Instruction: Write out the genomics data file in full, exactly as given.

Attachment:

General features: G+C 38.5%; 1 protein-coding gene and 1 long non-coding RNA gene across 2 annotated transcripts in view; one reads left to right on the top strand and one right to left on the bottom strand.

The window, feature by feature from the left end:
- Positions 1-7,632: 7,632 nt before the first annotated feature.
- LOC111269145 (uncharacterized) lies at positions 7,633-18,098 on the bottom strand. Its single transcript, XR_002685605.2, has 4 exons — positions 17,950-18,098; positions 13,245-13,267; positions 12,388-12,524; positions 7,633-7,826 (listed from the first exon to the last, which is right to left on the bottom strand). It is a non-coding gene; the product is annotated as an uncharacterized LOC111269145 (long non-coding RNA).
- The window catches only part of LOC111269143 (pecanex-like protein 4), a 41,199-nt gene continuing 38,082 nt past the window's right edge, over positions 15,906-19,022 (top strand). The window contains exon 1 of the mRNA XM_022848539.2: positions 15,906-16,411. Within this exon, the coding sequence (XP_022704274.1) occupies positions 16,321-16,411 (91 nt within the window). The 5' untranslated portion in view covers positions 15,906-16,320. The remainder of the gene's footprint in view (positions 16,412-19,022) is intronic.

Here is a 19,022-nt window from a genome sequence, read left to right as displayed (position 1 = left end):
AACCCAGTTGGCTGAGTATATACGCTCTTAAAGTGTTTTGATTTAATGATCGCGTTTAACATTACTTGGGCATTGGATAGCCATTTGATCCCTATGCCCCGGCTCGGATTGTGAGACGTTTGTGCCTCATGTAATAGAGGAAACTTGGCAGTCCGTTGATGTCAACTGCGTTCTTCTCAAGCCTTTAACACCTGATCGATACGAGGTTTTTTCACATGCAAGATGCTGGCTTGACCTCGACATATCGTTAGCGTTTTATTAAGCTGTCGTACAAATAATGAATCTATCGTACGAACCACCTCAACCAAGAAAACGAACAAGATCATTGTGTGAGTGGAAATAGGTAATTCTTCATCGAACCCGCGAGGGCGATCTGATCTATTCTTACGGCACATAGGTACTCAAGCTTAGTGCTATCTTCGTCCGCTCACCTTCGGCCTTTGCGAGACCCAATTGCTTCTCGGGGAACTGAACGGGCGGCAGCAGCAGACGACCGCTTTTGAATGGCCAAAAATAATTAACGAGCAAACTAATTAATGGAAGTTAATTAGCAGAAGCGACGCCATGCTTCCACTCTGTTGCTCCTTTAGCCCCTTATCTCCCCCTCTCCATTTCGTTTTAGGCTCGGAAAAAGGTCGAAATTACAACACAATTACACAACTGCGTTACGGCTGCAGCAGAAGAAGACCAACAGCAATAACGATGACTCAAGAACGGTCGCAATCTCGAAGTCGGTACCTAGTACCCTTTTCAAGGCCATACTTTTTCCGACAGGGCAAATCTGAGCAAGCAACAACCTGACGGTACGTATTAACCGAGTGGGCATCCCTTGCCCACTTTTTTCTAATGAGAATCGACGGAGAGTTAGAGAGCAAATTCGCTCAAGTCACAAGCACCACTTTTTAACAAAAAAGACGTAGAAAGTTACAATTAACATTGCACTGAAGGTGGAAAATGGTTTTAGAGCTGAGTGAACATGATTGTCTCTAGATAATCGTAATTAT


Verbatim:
General features: G+C 38.5%; 1 protein-coding gene and 1 long non-coding RNA gene across 2 annotated transcripts in view; one reads left to right on the top strand and one right to left on the bottom strand.

The window, feature by feature from the left end:
- Positions 1-7,632: 7,632 nt before the first annotated feature.
- LOC111269145 (uncharacterized) lies at positions 7,633-18,098 on the bottom strand. Its single transcript, XR_002685605.2, has 4 exons — positions 17,950-18,098; positions 13,245-13,267; positions 12,388-12,524; positions 7,633-7,826 (listed from the first exon to the last, which is right to left on the bottom strand). It is a non-coding gene; the product is annotated as an uncharacterized LOC111269145 (long non-coding RNA).
- The window catches only part of LOC111269143 (pecanex-like protein 4), a 41,199-nt gene continuing 38,082 nt past the window's right edge, over positions 15,906-19,022 (top strand). The window contains exon 1 of the mRNA XM_022848539.2: positions 15,906-16,411. Within this exon, the coding sequence (XP_022704274.1) occupies positions 16,321-16,411 (91 nt within the window). The 5' untranslated portion in view covers positions 15,906-16,320. The remainder of the gene's footprint in view (positions 16,412-19,022) is intronic.

Here is a 19,022-nt window from a genome sequence, read left to right as displayed (position 1 = left end):
AACCCAGTTGGCTGAGTATATACGCTCTTAAAGTGTTTTGATTTAATGATCGCGTTTAACATTACTTGGGCATTGGATAGCCATTTGATCCCTATGCCCCGGCTCGGATTGTGAGACGTTTGTGCCTCATGTAATAGAGGAAACTTGGCAGTCCGTTGATGTCAACTGCGTTCTTCTCAAGCCTTTAACACCTGATCGATACGAGGTTTTTTCACATGCAAGATGCTGGCTTGACCTCGACATATCGTTAGCGTTTTATTAAGCTGTCGTACAAATAATGAATCTATCGTACGAACCACCTCAACCAAGAAAACGAACAAGATCATTGTGTGAGTGGAAATAGGTAATTCTTCATCGAACCCGCGAGGGCGATCTGATCTATTCTTACGGCACATAGGTACTCAAGCTTAGTGCTATCTTCGTCCGCTCACCTTCGGCCTTTGCGAGACCCAATTGCTTCTCGGGGAACTGAACGGGCGGCAGCAGCAGACGACCGCTTTTGAATGGCCAAAAATAATTAACGAGCAAACTAATTAATGGAAGTTAATTAGCAGAAGCGACGCCATGCTTCCACTCTGTTGCTCCTTTAGCCCCTTATCTCCCCCTCTCCATTTCGTTTTAGGCTCGGAAAAAGGTCGAAATTACAACACAATTACACAACTGCGTTACGGCTGCAGCAGAAGAAGACCAACAGCAATAACGATGACTCAAGAACGGTCGCAATCTCGAAGTCGGTACCTAGTACCCTTTTCAAGGCCATACTTTTTCCGACAGGGCAAATCTGAGCAAGCAACAACCTGACGGTACGTATTAACCGAGTGGGCATCCCTTGCCCACTTTTTTCTAATGAGAATCGACGGAGAGTTAGAGAGCAAATTCGCTCAAGTCACAAGCACCACTTTTTAACAAAAAAGACGTAGAAAGTTACAATTAACATTGCACTGAAGGTGGAAAATGGTTTTAGAGCTGAGTGAACATGATTGTCTCTAGATAATCGTAATTAT